I don't think it really hit me how bad things were until the day we had to sell our dining room table. It was an antique set with a buffet side table. I loved it. I loved to polish it, all those beautiful lines and details. But we were so broke, we had to sell whatever wasn't nailed down, and my beautiful table had to go. I remember staring at the empty dining room and thinking, "How did this happen to us? Why did this happen to us?" I threw a great big old pity party for myself. We had already sold our kitchen table; we found a Formica one on the side of the road, and that's what we ate our meals on. The chairs were all ripped and rusted, and I redid them as best I could.

When I tucked my kids at bed at night, I could barely hold back the tears (although I put on a brave face for my two boys). I would think to myself, "My kids could be homeless in about a month--and they don't even know it." These thoughts were always running through my head. The stress was unbearable; the fear choking. I stopped answering the phone after a while to avoid the harassing calls from the bill collectors. At one point, I even contemplated suicide (I thought I'd throw myself down on some train tracks and end the misery). We lost everything we had and then some. At one point, we had $35 a week to feed our family of four. Suddenly, my little hobby of using coupons was now the only way I could put food on the table for my family.

Greg was pretty amazed at how far I could stretch those meager dollars. I wasn't. Unfortunately, I had a lot of training before I ever met him. I didn't grow up privileged; just the opposite. I started using coupons when I was twelve years old. I was the oldest child of three, and my mom was often ill and in the hospital with an acute and rare form of pancreatitis. My dad was so sweet, and bless his heart, we had terrible medical bills. He did all he could to keep our heads above water. He didn't know anything about buying groceries. We lived within walking distance of a grocery store, and he'd hand me $20 and a list and say, "Teri, go get the food for the week." I remember his face: so sad and tired and drawn. He had so much to shoulder. The money wasn't enough--that was always the case. But I didn't have the heart to tell him. I couldn't bear to burden him more. So I started looking at sales and coupons, and I figured out a way I could get a lot more for that 20 bucks. He never even knew what I was up to.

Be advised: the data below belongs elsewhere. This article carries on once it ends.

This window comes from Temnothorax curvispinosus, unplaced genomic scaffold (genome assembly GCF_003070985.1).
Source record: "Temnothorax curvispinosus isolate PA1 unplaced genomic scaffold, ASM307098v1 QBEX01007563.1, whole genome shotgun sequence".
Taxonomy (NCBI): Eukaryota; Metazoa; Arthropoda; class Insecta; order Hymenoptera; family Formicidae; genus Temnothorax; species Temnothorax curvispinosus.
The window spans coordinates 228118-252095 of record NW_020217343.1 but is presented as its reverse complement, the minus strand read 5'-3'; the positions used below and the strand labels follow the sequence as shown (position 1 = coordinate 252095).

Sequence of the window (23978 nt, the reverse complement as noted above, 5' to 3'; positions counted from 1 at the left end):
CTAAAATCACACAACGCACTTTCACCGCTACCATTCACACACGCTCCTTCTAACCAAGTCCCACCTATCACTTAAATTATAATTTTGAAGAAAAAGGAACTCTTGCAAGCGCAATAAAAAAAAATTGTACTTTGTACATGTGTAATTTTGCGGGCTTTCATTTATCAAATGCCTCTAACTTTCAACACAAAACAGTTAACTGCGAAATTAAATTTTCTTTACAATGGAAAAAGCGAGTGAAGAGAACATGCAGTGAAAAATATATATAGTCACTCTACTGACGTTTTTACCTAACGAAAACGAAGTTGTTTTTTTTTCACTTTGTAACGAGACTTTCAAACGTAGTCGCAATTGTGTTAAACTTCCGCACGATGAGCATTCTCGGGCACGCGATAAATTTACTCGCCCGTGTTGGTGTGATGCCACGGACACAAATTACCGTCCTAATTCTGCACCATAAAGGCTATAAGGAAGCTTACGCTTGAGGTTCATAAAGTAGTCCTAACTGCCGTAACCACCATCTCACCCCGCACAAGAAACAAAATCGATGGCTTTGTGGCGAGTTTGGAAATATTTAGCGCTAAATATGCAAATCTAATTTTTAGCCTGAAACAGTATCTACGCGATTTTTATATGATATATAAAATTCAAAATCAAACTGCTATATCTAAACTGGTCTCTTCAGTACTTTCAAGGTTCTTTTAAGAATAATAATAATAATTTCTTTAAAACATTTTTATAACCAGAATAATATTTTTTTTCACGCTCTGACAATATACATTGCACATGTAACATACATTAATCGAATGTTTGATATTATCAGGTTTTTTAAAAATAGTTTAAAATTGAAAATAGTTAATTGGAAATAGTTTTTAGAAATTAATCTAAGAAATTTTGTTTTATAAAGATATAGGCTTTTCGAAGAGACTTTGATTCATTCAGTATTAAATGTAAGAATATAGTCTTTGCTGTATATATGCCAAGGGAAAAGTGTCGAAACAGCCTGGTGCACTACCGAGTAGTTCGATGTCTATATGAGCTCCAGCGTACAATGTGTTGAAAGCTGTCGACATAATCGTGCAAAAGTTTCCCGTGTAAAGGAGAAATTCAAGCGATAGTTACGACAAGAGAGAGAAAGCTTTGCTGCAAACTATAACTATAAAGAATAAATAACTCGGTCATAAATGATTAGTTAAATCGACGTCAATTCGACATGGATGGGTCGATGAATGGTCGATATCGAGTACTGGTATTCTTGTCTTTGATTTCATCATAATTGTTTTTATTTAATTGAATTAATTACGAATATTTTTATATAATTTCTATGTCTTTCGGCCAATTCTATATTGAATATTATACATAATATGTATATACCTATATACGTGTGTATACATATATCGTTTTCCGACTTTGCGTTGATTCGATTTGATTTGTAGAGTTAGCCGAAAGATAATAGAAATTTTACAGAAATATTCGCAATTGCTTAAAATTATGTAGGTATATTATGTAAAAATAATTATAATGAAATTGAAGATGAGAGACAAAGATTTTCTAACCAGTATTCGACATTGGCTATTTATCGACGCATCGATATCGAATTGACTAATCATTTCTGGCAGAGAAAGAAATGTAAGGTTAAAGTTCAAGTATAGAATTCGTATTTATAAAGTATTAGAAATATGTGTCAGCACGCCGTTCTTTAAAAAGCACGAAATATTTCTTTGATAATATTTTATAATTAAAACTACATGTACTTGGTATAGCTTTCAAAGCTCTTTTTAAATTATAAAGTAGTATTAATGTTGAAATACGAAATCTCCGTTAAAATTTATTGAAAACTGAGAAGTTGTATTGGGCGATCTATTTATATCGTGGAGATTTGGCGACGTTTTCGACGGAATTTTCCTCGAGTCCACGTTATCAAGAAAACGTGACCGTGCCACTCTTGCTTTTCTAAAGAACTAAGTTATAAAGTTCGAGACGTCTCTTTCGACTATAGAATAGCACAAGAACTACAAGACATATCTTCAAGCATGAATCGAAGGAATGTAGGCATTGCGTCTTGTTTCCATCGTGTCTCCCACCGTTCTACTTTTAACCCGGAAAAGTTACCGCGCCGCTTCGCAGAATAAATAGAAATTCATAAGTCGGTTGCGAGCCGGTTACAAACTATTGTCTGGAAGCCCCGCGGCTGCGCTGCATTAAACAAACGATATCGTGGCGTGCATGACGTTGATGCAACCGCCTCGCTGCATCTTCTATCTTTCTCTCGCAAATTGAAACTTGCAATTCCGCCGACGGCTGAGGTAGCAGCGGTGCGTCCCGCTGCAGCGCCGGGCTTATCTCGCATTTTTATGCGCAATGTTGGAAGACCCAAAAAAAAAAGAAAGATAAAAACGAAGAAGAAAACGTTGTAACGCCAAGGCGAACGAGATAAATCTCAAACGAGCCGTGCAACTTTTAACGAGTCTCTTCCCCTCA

So that's what I did when Greg and I were on the brink of disaster. I'd head to that grocery store, armed with my lists and coupons, and I'd leave with bags full of groceries for that lousy $35 we could scrounge together (we used to call it "Rolling Day" because I'd have to roll coins to pay for the food). My little talent attracted quite an audience: crowds would gather at the checkout cheering as they totaled up my purchases. People would stop me and beg me to teach them how to "play my game."

It was far too much to explain in the supermarket. I had a weekly routine of spending time at my kitchen table with calculator, sales ads, and coupons, before going to the store. I would map out my weekly savings strategy. Each week, I figured out how to get the most for my money, and over many years, developed most of The Grocery Game strategies that we still use today. There are checklists, worksheets, tips and tricks and tried-and-true formulas. It may sound complicated, but once you get the hang of it, it's easy and fun and fulfilling. You see the savings instantly at the checkout. It's a high like no other--except maybe winning the jackpot in Vegas. I swear, no matter how many times they ring me up at that register, I get giddy when I see all those dollars and cents coming off the total.

"Shop Smart, Save More," by Teri Gault. Copyright 2009. Chapter printed with permission of Harper Collins.

Read more from "Shop Smart, Save More" at HarperCollins.com .